My first week in Málaga

¡Hola a todos!

One week ago today I arrived in Málaga, Spain, and I´d like to tell you about some of my adventures and first impressions of this part of the world.

After traveling for about 24 hours, including several hours spent in layovers, I landed in Málaga at about 4:30 PM local time (8:30 AM in Arizona). I walked out of the airport and immediately caught a city bus that would take me to the center of this city of about half a million people. When I stepped off the bus I had no clue what direction I was facing, and since I did not feel like hanging around a downtown bus station in the middle of an unfamiliar city, I just started walking. Since Málaga is a port city, I had assumed that I would be able to spot the sea and get my bearings, but the buildings were tall and the skies were cloudy, and so I became the typical lost tourist looking around with a puzzled look on my face. So I started asking people for directions, but unfortunately the map that I had printed which showed the location of the house I would stay in the first two nights DID NOT show the area of the bus station. Thus, no one that I showed the map to could tell me what direction to go … so, I did the next best thing and started following people. Clearly, in a downtown there are people who are walking in all directions, but I decided to go where the highest percentage of people were going. Finally I wandered into an area of the city that was also shown on my map, and the next person I asked could point me in the right direction. Next time I will bring a better map!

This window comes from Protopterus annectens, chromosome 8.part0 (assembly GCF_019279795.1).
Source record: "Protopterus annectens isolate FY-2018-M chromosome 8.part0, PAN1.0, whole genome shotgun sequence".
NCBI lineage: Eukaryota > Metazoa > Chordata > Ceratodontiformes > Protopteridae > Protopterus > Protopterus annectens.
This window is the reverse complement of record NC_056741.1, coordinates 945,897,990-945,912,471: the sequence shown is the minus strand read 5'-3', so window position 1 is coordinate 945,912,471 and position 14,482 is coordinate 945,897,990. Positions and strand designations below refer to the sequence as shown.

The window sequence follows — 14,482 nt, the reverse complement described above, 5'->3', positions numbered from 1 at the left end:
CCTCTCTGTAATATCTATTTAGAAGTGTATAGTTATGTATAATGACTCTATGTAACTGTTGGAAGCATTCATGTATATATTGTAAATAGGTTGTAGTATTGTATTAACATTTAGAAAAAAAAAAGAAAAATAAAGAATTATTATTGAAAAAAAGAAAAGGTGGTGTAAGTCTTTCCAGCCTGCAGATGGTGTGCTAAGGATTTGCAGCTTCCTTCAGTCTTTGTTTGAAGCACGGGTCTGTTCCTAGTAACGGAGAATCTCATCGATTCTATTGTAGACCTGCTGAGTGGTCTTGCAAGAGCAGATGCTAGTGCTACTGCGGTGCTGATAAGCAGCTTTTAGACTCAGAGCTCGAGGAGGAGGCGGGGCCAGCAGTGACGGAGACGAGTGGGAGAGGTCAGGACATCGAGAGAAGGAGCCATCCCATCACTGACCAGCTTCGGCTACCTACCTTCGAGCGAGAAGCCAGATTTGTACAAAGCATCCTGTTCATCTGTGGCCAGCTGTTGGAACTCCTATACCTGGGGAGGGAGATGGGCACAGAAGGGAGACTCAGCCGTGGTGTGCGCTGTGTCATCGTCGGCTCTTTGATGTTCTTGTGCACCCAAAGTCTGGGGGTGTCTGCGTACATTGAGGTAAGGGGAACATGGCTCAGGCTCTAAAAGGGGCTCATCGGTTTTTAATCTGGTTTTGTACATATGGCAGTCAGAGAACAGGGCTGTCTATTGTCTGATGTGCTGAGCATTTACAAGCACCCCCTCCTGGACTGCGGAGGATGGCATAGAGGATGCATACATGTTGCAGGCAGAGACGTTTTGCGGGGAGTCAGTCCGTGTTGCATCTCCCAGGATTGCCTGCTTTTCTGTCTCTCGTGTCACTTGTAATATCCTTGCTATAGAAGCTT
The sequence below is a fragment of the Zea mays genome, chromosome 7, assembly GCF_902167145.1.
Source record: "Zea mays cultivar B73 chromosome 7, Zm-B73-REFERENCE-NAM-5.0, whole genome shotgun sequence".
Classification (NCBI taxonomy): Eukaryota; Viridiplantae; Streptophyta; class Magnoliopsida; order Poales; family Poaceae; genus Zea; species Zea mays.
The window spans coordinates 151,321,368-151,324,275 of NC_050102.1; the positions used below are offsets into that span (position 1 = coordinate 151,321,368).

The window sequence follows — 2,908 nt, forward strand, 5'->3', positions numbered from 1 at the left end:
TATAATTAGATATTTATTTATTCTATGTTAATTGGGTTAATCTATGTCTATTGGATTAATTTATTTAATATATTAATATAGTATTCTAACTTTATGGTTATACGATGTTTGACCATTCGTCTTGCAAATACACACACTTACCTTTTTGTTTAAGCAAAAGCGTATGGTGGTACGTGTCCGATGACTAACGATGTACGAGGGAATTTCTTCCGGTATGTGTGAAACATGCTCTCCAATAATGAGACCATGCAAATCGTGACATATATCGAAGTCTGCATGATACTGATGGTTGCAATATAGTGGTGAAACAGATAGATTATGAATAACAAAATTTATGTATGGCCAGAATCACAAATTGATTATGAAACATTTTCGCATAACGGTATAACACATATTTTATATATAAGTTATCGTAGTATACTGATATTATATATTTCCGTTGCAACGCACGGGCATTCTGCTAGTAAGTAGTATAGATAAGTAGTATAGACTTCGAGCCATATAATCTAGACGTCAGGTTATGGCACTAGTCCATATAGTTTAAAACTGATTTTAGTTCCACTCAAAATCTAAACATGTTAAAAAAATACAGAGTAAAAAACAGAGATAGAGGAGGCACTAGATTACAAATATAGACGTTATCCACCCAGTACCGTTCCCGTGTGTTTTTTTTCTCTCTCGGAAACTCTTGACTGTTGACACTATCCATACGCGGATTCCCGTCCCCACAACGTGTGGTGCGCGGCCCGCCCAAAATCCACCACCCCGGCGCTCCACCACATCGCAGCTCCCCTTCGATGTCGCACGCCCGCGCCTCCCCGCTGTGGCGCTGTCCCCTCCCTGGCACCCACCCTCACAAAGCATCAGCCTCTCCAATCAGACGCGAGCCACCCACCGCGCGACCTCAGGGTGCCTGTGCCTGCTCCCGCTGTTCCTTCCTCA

I stayed the first two nights in the home of a family who had posted on www.airbnb.com a room for rent for only $22 a night. Fernando is an emergency room physician who grew up in Chile, and his Spanish partner Carmen makes jewelry that she sells on the internet. They were so nice and welcoming, and they even invited me to return two days later to enjoy Easter dinner with their family … we enjoyed a feast of Paella, which is a very popular local dish. And oh, they also have three small dogs that instantly became my amigas … every time I sat down, those three were on me in an instant giving me that doggie love. One was named Blanco (White), the second named Negro (Black), and I forget the name of the third because I decided to call her Marrón since she had a brown coat.

After two days I moved into the small rental house that I also found on www.airbnb.com, and small is a good description of this place because I am sure that it has less than 500 square feet of living space. There is a living room, bedroom, kitchen, and bathroom. Interestingly, the owner Antonio is proud to be able to call it a “casa mata,”which I have been told refers to any private dwelling irregardless of size that sits on its own lot. There are so many multiple-story buildings around me, but this little place has no dwelling above it while sharing a wall with the dwellings on each side (kind of like a townhouse). Antonio bought this place 20 years ago about 5 years after graduating from college, and it no doubt has been a good investment for him. (Now Antonio lives with his family in Granada, Spain, a town located about 1.5 hours away).